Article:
Last week’s anti-Second Amendment walkout has been touted as some great moment in American history, the moment a bunch of school kids stood up to the horrible NRA or something. It’s basically being treated like this momentous event that will change the course of history.
However, I’ve been saying that it’s not that clear from the start. Students took part in the walkout for various stated reasons, after all.
In most school districts, it seems the school provided some level of support for these walkouts. Few students faced any punishment for leaving class last Wednesday.
Meanwhile, it seems one student faced punishment for not walking out.
An Ohio high school student says he tried to remain nonpolitical during school walkouts over gun violence and was suspended for a day because he stayed in a classroom instead of joining protests or the alternative, a study hall.
Hilliard senior Jacob Shoemaker says school isn’t the place for politics, and he wasn’t taking sides Wednesday.
The district says it’s responsible for students’ safety and they can’t be unsupervised.
This leads me to wonder just how many students were pressured to walk out simply because the school figured the logistics would be easier. After all, if everyone walks out, no one has to keep an eye on the kids inside, right?
But this is the problem with the whole idea of schools supporting the walkout. They essentially pick a political position to support. Since these schools, the public ones at least, are taxpayer-funded, this creates a massive problem. Many of us found ourselves funding organizations that are now using part of those funds to campaign against our natural rights.
In other words, we’re paying people to help campaign against our own political positions.
Young Mr. Shoemaker, in contrast, wanted nothing but to stay seated. Yes, he probably should have gone to the study hall, but the walkout was only for 17 minutes, supposedly. One minute for each victim. Forcing all students to vacate the class and head to different points created far more upheaval than just letting kids stay in place, even if you have to merge a few classes for the short time the demonstration was involved.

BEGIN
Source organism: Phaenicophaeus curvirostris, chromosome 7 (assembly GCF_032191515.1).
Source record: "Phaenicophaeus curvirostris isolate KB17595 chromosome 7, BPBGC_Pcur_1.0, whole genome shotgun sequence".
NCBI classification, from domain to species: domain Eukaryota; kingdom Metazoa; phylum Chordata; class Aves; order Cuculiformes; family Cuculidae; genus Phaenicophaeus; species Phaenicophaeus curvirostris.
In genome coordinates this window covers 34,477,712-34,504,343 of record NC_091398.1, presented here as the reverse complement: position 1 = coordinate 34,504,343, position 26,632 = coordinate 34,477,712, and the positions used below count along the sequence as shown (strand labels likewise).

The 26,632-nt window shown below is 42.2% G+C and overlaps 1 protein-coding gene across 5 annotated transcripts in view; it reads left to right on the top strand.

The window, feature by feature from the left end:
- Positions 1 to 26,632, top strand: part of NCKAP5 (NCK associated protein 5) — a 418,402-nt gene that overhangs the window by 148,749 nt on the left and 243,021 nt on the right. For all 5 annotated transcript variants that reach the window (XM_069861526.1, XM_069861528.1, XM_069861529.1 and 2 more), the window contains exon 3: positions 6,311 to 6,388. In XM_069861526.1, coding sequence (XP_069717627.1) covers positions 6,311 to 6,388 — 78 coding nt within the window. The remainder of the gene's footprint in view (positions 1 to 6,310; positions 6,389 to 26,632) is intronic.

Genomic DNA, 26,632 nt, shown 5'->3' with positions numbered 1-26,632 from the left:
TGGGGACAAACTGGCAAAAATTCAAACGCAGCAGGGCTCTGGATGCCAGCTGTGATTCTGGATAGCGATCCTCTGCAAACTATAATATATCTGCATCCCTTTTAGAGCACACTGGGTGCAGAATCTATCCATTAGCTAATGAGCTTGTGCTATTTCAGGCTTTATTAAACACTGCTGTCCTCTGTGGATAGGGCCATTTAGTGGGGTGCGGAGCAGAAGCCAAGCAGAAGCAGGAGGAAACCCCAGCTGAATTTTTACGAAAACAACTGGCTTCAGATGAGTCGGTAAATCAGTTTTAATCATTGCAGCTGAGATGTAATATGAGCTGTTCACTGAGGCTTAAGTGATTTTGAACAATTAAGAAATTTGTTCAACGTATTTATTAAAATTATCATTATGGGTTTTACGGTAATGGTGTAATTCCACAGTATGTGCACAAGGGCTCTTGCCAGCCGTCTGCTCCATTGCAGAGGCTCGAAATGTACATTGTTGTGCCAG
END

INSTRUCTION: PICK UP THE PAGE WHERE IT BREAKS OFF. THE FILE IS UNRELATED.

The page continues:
And that was if the school supported it.
However, it’s also worth noting how little these kids gave up to protest. Once upon a time, a walkout came with punishment. After all, it was a classroom disruption. But that was the point, as was doing so in the face of punishment.
Civil disobedience requires actual disobedience. Otherwise, it loses much of its meaning. With schools onboard with the walkout, or even requiring some degree of participation like young Mr. Shoemaker’s school, it becomes an easy moment for kids to just go along with the crowd or to succumb to peer pressure or worse, teacher pressure. Others just wanted to get out of the classroom for a little while. And yes, some were true believers.
But we don’t know. It’s impossible to tell, and stories like this muddy the waters of the whole thing even more.
Which is why it’s probably not a good idea to make policy about a basic civil right based on one demonstration by people who, just a handful of weeks earlier, we all thought were chomping down on Tide Pods.